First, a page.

Pakistani Jailed in NYC
New York: A federal judge
last Monday sentenced a Pakistani immigrant to 30 years in
prison for conspiring to place explosive devices in a subway
station in retaliation against abuses of Muslims at the hands
of Americans, according to local media.
The target was the busy 34th Street Subway Station in New
York City. The conspiracy occurred in 2004 just before the
Republican Convention was held in Manhattan at nearby Madison
Square Garden, the United States Justice Department said.
The defendant, Shahawar Matin Siraj, 24, was convicted after
a five-week trial.
Also implicated was James Elshafay, who pleaded guilty in
Oct 2004 and testified against Siraj at his trial. Elshafay's
sentencing date has not been set, the Department said, adding
that the prosecution used hours of taped conversation between
Siraj and Osama Eldawoody, an Egyptian nuclear engineer who
became a paid informant for the NY Police Department.
On the tapes, Siraj said he hated the US and wanted to place
explosives on bridges and subway stations in NY, including
the 34th Street Station.
Elshafay and Siraj actually inspected the station in August
2004 and drew up diagrams to help them place a bomb, the Department
said, but did not possess any explosive material when arrested.
The 30-year sentence, which Siraj's lawyer called "outrageous",
was handed down after Siraj apologized to the judge and prosecutors
but blamed the police informer for his fate.
The defendant, who has been held without bail since his arrest
on August 27, 2004, stood before the judge, Nina Gershon of
US District Court in Brooklyn, when she pronounced the sentence.
Siraj said the statements he had made about his plan to blow
up the subway and his anger at America, were secretly recorded
by the Police Department informer who defense lawyers argued
lured him into the plot. The tapes were played at the trial.
"Your honor I want to apologize about whatever I said
in the tapes - I wish I could take those words back but it
already happened, I already said those things," Siraj
said. "I'm taking responsibility for 34th Street, but
I was manipulated by this person."
But the jury in the case rejected his entrapment defense.
It had centered on the paid informer, who, according to defense
lawyers, had stoked Siraj's rage with images of Muslims abused
at the hands of Americans.
Judge Gershon, handing down the sentence, noted that while
some of the recordings captured Siraj saying the attack should
occur at the time the station was the least busy, it would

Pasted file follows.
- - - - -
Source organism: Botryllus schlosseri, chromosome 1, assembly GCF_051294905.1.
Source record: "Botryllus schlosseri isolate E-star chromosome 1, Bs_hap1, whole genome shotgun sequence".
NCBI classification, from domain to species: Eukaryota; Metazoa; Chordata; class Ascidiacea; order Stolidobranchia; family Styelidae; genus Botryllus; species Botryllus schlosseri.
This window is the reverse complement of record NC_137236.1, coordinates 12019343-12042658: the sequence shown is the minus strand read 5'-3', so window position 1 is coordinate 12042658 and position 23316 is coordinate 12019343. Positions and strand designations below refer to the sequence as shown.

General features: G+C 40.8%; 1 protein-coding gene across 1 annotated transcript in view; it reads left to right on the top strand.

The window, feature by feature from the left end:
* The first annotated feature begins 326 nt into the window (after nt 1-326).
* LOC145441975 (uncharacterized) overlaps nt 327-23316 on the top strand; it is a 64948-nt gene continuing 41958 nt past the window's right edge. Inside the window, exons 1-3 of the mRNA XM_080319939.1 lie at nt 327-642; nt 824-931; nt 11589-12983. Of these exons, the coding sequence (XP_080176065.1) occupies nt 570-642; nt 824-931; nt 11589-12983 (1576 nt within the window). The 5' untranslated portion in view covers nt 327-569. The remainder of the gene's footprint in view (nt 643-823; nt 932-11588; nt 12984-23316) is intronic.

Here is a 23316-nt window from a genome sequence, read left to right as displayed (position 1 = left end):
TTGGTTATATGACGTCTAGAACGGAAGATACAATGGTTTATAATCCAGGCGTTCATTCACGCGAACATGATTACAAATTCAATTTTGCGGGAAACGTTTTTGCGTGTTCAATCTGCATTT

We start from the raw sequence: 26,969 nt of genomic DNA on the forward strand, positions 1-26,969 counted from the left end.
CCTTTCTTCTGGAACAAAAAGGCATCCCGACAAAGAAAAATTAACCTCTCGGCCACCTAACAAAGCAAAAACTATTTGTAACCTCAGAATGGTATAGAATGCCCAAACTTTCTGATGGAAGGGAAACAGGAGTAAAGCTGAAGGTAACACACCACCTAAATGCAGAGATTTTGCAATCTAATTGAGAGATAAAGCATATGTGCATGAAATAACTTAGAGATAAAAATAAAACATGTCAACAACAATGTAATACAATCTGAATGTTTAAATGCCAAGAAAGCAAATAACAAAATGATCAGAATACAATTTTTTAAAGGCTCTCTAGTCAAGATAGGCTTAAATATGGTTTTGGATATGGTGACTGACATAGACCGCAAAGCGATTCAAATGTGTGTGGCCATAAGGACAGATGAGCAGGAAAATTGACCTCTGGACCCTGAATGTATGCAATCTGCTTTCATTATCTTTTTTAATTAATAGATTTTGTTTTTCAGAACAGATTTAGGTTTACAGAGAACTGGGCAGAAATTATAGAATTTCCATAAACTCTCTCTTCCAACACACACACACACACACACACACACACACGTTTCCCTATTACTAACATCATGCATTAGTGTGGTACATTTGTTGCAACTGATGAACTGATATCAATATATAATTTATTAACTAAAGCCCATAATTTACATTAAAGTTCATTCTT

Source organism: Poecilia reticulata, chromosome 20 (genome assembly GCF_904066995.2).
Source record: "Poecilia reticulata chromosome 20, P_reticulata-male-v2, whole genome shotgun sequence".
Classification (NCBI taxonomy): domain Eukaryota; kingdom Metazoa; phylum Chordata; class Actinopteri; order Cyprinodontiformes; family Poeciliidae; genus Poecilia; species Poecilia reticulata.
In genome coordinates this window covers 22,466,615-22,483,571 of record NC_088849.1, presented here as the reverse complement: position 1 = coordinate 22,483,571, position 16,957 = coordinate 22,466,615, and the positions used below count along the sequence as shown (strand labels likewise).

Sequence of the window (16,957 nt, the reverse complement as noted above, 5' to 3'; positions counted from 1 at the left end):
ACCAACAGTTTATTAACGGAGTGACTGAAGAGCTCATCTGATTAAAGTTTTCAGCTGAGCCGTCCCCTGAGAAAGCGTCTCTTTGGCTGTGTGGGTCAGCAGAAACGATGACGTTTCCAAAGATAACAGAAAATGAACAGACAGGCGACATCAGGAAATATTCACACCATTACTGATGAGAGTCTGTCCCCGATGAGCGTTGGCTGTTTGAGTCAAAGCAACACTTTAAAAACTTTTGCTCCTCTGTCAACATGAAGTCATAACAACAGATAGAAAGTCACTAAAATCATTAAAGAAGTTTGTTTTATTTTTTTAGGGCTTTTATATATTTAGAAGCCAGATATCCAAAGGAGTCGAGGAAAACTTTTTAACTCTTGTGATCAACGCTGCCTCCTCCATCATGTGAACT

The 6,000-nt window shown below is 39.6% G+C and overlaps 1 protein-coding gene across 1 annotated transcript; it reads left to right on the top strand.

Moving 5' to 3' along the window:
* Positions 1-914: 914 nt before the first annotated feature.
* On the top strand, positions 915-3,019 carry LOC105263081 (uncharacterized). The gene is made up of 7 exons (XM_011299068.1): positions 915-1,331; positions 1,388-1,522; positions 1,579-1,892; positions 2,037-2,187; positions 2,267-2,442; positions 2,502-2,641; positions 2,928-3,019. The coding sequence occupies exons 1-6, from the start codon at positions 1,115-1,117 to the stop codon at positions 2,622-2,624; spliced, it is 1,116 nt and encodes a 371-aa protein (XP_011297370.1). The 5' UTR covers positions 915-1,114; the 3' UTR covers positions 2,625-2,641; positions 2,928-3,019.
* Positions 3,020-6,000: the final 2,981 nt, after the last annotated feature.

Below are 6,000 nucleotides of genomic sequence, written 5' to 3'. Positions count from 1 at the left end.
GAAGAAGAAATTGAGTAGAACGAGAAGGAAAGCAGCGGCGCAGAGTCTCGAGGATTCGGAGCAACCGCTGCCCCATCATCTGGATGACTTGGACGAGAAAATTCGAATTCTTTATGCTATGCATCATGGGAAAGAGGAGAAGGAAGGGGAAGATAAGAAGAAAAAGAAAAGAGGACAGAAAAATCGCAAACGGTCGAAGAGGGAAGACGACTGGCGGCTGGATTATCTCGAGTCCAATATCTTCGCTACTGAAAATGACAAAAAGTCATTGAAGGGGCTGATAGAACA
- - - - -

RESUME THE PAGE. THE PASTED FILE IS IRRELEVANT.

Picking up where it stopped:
nonetheless have been deadly.
"The crimes committed here were extremely serious,"
she said, adding, "They had the potential, if not thwarted,
to wreak havoc with the NYC transportation system, indeed,
the tri-state-area transportation system."
But Siraj never obtained explosives, there was no timetable
for an attack, and the men were not linked to any known terrorist
Indeed, the informer, Eldawoody told Siraj and Elshafay that
he worked for a fictitious group called the Brotherhood and
said he would be able to provide the explosives for the plot.
Elshafay began cooperating with prosecutors shortly after
his arrest and also testified against Siraj.
He had turned down a plea deal offered by prosecutors under
which he would have been sentenced to 10 years in prison.
On Monday, the courtroom was crowded, largely with news reporters
and law enforcement officials, as well as with Siarj's parents
and uncle, according to media reports.
After the proceeding, his mother began to cry as she sat on
a bench outside the courtroom. Later, she spoke briefly to
reporters, maintaining her son's innocence and saying he would
"The NYPD, through a paid informant, tricked my son and
got him stuck in this," she said, as Wahid translated.
"He didn't do anything. I didn't get any justice. It
was not a fair sentence."
But the Police Department, which investigated the case, the
first in which a terrorism inquiry by its Intelligence Division
led to a prosecution in federal court, hailed the sentence,
calling it "a milestone in the safeguarding of NYC."
After the sentencing, Siraj's lead lawyer, Martin Stolar,
called the prison term "outrageous."
"The NYCPD was able to create a crime in order to solve
it, and claim a victory in the war on terror, and that's what
he was sentenced as, rather than a dimwit who was manipulated,"